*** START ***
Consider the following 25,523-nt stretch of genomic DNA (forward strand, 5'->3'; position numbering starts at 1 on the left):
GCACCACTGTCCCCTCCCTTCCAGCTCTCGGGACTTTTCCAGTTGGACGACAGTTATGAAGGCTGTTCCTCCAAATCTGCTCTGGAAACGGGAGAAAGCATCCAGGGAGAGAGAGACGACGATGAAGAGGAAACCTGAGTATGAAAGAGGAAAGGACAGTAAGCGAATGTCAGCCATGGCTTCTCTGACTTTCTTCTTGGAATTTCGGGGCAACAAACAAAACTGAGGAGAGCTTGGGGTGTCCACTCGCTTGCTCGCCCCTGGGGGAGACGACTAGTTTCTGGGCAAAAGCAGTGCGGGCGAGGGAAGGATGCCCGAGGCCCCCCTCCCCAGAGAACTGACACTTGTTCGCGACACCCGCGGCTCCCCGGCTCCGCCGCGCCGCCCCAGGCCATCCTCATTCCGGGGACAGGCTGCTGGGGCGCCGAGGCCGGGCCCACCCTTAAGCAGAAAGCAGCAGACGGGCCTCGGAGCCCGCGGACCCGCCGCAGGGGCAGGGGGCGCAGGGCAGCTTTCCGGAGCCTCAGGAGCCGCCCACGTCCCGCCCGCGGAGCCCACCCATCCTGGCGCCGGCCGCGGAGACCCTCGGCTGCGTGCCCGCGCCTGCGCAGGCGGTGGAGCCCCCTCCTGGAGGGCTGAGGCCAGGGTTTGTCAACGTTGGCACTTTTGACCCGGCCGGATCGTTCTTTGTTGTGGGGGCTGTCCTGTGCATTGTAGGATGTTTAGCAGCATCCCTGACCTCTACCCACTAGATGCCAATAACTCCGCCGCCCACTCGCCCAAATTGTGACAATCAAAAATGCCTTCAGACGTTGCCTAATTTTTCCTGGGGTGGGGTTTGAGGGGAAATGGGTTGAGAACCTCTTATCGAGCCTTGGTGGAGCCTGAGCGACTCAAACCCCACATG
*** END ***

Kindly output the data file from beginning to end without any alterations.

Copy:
Consider the following 25,523-nt stretch of genomic DNA (forward strand, 5'->3'; position numbering starts at 1 on the left):
GCACCACTGTCCCCTCCCTTCCAGCTCTCGGGACTTTTCCAGTTGGACGACAGTTATGAAGGCTGTTCCTCCAAATCTGCTCTGGAAACGGGAGAAAGCATCCAGGGAGAGAGAGACGACGATGAAGAGGAAACCTGAGTATGAAAGAGGAAAGGACAGTAAGCGAATGTCAGCCATGGCTTCTCTGACTTTCTTCTTGGAATTTCGGGGCAACAAACAAAACTGAGGAGAGCTTGGGGTGTCCACTCGCTTGCTCGCCCCTGGGGGAGACGACTAGTTTCTGGGCAAAAGCAGTGCGGGCGAGGGAAGGATGCCCGAGGCCCCCCTCCCCAGAGAACTGACACTTGTTCGCGACACCCGCGGCTCCCCGGCTCCGCCGCGCCGCCCCAGGCCATCCTCATTCCGGGGACAGGCTGCTGGGGCGCCGAGGCCGGGCCCACCCTTAAGCAGAAAGCAGCAGACGGGCCTCGGAGCCCGCGGACCCGCCGCAGGGGCAGGGGGCGCAGGGCAGCTTTCCGGAGCCTCAGGAGCCGCCCACGTCCCGCCCGCGGAGCCCACCCATCCTGGCGCCGGCCGCGGAGACCCTCGGCTGCGTGCCCGCGCCTGCGCAGGCGGTGGAGCCCCCTCCTGGAGGGCTGAGGCCAGGGTTTGTCAACGTTGGCACTTTTGACCCGGCCGGATCGTTCTTTGTTGTGGGGGCTGTCCTGTGCATTGTAGGATGTTTAGCAGCATCCCTGACCTCTACCCACTAGATGCCAATAACTCCGCCGCCCACTCGCCCAAATTGTGACAATCAAAAATGCCTTCAGACGTTGCCTAATTTTTCCTGGGGTGGGGTTTGAGGGGAAATGGGTTGAGAACCTCTTATCGAGCCTTGGTGGAGCCTGAGCGACTCAAACCCCACATG